"I'm shocked by the optimism here," Howard Yana-Shapiro, the chief agricultural officer for Mars Inc. said Tuesday to the audience of the Chicago Council on Global Affairs' Global Food Security Symposium in Washington, D.C.
Seated there before him were some of the leaders from the wealthiest international organizations and multinational companies of the fight to end hunger. And Shapiro told them they weren't even close.
After five marathon sessions debating 150 proposed amendments, the Senate Judiciary Committee approved a landmark rewriting of the nation's immigration laws this week — and the bill emerged largely intact.
Three Republicans voted with the panel's 10 Democrats on Tuesday night to forward the bill to the full Senate. That strong showing followed a wrenching choice for Democrats on the committee: whether to risk shattering support for the bill by amending it to recognize equal rights for same-sex couples.
George Plimpton boxed with Archie Moore, played quarterback for the Detroit Lions, and played percussion for the New York Philharmonic. He did these jobs, and many others, as an amateur. Plimpton was a professional writer. A new documentary about his life makes the case that Plimpton's best story was his own story, as NPR's Joel Rose reports.
JOEL ROSE, BYLINE: When you listen to George Plimpton's voice, it's like hearing echoes of a New York that no longer exists.
A British driver who struck a cyclist with her car — and who then bragged about the incident on Twitter — has issued an apology. The incident caused an uproar after the collision Sunday.
"Definitely knocked a cyclist off his bike earlier - I have right of way he doesn't even pay road tax! #bloodycyclist," tweeted Emma Way, in a message that has been widely circulated despite her apparent attempts to delete it, and seemingly her Twitter account, @EmmaWay20.
Add this to the list of Democratic worries surrounding the wave of Obama administration scandals: the downstream effect.
It's prime candidate-recruiting season right now — the period in the two-year election cycle when officials in both parties fan out across the map in hopes of persuading prospective candidates to run for Congress. Issues and money always get plenty of attention, but the ability of party leaders to attract strong, capable candidates is vital to success on Election Day.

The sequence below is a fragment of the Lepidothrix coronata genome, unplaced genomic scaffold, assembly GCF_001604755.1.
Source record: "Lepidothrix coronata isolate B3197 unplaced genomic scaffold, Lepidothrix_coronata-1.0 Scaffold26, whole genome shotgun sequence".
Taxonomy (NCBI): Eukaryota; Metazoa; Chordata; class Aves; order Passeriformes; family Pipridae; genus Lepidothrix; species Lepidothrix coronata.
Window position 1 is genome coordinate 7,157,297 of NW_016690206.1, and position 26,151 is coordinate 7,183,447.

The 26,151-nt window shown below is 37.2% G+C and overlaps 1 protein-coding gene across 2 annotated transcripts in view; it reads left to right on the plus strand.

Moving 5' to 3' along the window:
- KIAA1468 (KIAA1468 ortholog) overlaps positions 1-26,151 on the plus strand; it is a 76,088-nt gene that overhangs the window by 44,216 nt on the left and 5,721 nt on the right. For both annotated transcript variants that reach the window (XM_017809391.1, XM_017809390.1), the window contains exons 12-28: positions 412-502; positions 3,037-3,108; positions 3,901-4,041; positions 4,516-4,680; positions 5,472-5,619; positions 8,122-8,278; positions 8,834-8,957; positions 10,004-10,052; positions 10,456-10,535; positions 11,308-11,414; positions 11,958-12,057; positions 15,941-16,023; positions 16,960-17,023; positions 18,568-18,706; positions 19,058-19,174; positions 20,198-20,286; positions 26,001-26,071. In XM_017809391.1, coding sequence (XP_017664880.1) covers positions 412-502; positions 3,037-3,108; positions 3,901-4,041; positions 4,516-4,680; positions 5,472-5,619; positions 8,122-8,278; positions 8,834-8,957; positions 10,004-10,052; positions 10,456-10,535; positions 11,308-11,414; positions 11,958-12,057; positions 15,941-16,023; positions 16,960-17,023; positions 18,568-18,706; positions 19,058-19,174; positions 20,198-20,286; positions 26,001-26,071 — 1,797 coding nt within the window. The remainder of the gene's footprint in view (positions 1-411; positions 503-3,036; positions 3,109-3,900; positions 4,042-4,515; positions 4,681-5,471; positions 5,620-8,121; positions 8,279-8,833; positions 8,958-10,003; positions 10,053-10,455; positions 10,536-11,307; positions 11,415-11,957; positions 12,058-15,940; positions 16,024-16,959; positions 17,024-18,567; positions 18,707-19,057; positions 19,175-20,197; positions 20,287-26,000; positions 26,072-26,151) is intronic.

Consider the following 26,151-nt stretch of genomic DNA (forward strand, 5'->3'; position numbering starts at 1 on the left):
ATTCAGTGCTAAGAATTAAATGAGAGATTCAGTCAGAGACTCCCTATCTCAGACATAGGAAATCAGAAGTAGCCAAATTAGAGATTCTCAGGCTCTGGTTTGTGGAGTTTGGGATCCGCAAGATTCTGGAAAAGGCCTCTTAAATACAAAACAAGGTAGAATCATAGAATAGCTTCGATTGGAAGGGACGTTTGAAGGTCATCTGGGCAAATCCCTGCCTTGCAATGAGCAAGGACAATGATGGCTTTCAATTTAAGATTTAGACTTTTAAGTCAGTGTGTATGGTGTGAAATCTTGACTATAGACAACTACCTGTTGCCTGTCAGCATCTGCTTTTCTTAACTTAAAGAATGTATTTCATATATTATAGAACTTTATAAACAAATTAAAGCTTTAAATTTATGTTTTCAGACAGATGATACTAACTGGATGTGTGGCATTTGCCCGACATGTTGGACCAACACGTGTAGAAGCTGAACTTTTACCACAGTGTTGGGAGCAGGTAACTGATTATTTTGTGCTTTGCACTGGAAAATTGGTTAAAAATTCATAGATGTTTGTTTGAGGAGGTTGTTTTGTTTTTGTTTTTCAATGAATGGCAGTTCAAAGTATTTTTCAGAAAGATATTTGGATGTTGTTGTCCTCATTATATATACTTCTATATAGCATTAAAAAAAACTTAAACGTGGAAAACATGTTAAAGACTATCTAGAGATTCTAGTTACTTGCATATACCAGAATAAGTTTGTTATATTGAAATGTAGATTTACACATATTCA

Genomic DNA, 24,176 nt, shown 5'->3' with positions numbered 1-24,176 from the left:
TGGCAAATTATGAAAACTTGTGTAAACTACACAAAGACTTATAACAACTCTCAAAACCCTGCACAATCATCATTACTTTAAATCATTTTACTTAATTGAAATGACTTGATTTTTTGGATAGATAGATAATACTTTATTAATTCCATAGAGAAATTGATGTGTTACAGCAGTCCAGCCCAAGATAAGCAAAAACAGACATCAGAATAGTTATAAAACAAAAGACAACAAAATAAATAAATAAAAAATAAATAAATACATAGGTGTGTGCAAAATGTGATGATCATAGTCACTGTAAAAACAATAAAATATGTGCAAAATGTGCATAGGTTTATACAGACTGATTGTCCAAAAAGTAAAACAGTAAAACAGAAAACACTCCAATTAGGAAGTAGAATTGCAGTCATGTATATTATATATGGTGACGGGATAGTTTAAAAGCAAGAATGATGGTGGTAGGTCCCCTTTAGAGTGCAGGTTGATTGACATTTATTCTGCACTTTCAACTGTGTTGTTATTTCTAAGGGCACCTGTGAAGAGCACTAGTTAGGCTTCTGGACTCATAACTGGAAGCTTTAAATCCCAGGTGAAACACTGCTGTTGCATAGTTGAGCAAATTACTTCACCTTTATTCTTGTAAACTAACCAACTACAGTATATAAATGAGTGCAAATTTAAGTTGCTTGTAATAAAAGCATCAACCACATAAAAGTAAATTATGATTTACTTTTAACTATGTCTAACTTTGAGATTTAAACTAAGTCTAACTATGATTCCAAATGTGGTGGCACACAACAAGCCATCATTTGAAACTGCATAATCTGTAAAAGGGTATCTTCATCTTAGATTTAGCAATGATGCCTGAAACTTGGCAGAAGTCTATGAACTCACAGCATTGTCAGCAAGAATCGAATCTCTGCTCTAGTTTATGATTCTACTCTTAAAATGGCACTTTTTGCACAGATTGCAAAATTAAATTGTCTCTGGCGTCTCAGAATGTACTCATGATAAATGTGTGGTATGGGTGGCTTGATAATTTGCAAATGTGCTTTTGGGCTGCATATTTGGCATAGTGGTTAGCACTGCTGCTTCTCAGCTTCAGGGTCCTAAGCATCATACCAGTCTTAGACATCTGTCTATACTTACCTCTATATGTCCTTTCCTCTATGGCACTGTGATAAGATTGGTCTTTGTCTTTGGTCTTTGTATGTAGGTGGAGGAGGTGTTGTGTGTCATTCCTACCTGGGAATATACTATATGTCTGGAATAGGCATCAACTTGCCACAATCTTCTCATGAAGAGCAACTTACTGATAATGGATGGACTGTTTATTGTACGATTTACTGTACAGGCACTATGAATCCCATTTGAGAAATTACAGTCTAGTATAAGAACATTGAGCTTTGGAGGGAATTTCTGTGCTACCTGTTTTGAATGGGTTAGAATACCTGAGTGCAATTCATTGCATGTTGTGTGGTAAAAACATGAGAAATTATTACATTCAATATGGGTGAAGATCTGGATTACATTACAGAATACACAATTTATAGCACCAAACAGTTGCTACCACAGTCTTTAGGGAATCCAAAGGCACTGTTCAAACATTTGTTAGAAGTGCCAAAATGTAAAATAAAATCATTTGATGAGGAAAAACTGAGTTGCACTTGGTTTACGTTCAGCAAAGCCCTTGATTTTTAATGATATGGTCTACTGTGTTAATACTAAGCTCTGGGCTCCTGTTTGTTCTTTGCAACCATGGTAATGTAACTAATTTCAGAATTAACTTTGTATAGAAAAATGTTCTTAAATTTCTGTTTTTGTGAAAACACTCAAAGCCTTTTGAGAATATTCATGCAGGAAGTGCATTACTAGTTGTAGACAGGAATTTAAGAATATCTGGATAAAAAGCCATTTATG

Chuck used to sell marijuana in California. But the legalization of medical marijuana in the state meant he was suddenly competing against hundreds of marijuana dispensaries. So he moved to New York, where marijuana is still 100 percent illegal. Since making the move, he says, he's quadrupled his income. (For the record: His name isn't really Chuck.)
Two Oregon counties have reportedly rejected property tax increases that would have funded law enforcement and public safety services. The counties once received federal timber subsidies, but those days are over — and now they're scrambling to pay for essential services.
This is TALK OF THE NATION. I'm Neal Conan, in Washington. Immigration reform heads to the Senate floor, ex-congressman Weiner guns for Gracie Mansion, and Senator Inhofe on the distinction between disaster aid for a superstorm and tornados. It's Wednesday, and time for a...
Scientists have completed an unusual survey: a census of the fungi that inhabit different places on our skin. It's part of a big scientific push to better understand the microbes that live in and on our bodies.
"This is the first study of our fungi, which are yeast and other molds that live on the human body," says Julie Segre, of the National Human Genome Research Institute, who led the survey.
After years of trying to conceive, novelist Jennifer Gilmore and her husband decided to pursue a domestic open adoption. They were told they'd be matched within a year; it took four. And along the way they faced complicated decisions and heartbreak.
Now we'd like to turn to a story that more than five months later is still painful. In the aftermath of the shootings at Sandy Hook Elementary School last December, the Newtown, Connecticut community had many tough decisions to make. One of them was just what should happen to the elementary school where 26 people were killed.